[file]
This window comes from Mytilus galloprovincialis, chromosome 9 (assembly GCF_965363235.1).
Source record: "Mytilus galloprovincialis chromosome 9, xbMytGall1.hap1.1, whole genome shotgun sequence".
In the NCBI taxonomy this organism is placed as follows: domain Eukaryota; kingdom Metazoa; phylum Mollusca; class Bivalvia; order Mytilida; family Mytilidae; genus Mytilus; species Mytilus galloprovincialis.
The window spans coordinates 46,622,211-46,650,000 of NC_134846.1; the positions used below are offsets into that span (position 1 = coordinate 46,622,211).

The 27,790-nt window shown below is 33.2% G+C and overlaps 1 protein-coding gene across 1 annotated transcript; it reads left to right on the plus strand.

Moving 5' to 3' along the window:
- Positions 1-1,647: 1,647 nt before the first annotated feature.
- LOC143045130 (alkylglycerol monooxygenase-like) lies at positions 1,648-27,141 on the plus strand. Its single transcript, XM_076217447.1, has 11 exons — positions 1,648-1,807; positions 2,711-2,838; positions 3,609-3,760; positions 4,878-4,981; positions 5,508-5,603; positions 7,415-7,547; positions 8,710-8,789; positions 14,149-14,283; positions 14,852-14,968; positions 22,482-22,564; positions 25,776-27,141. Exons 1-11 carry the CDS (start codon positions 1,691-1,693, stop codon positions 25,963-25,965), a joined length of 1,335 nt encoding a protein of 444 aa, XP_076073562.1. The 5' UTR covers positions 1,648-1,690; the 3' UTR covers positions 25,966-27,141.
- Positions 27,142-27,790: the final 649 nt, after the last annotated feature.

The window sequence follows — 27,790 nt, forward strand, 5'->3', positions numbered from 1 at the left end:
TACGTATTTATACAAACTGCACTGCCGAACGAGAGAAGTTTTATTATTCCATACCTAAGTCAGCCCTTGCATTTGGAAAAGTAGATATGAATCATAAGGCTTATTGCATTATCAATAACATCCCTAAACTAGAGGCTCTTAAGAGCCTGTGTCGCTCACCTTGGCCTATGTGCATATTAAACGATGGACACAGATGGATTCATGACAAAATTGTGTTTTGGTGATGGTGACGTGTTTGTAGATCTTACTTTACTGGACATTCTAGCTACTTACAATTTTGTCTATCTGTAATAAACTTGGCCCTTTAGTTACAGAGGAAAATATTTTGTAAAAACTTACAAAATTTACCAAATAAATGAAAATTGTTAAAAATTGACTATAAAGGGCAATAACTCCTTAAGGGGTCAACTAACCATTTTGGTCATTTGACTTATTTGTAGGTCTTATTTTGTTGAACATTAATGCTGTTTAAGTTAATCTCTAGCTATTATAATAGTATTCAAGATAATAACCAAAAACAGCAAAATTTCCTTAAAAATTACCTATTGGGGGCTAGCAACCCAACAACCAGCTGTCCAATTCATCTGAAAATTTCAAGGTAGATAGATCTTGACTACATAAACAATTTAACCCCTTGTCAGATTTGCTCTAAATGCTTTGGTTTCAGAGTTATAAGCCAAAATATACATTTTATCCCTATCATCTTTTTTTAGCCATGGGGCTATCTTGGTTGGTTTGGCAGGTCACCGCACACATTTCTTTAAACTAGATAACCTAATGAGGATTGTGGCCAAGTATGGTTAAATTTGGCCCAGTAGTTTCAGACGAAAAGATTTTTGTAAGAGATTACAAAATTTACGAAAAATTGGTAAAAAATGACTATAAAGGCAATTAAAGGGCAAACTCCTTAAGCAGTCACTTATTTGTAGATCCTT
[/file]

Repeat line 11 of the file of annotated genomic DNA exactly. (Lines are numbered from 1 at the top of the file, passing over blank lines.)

TACGTATTTATACAAACTGCACTGCCGAACGAGAGAAGTTTTATTATTCCATACCTAAGTCAGCCCTTGCATTTGGAAAAGTAGATATGAATCATAAGGCTTATTGCATTATCAATAACATCCCTAAACTAGAGGCTCTTAAGAGCCTGTGTCGCTCACCTTGGCCTATGTGCATATTAAACGATGGACACAGATGGATTCATGACAAAATTGTGTTTTGGTGATGGTGACGTGTTTGTAGATCTTACTTTACTGGACATTCTAGCTACTTACAATTTTGTCTATCTGTAATAAACTTGGCCCTTTAGTTACAGAGGAAAATATTTTGTAAAAACTTACAAAATTTACCAAATAAATGAAAATTGTTAAAAATTGACTATAAAGGGCAATAACTCCTTAAGGGGTCAACTAACCATTTTGGTCATTTGACTTATTTGTAGGTCTTATTTTGTTGAACATTAATGCTGTTTAAGTTAATCTCTAGCTATTATAATAGTATTCAAGATAATAACCAAAAACAGCAAAATTTCCTTAAAAATTACCTATTGGGGGCTAGCAACCCAACAACCAGCTGTCCAATTCATCTGAAAATTTCAAGGTAGATAGATCTTGACTACATAAACAATTTAACCCCTTGTCAGATTTGCTCTAAATGCTTTGGTTTCAGAGTTATAAGCCAAAATATACATTTTATCCCTATCATCTTTTTTTAGCCATGGGGCTATCTTGGTTGGTTTGGCAGGTCACCGCACACATTTCTTTAAACTAGATAACCTAATGAGGATTGTGGCCAAGTATGGTTAAATTTGGCCCAGTAGTTTCAGACGAAAAGATTTTTGTAAGAGATTACAAAATTTACGAAAAATTGGTAAAAAATGACTATAAAGGCAATTAAAGGGCAAACTCCTTAAGCAGTCACTTATTTGTAGATCCTT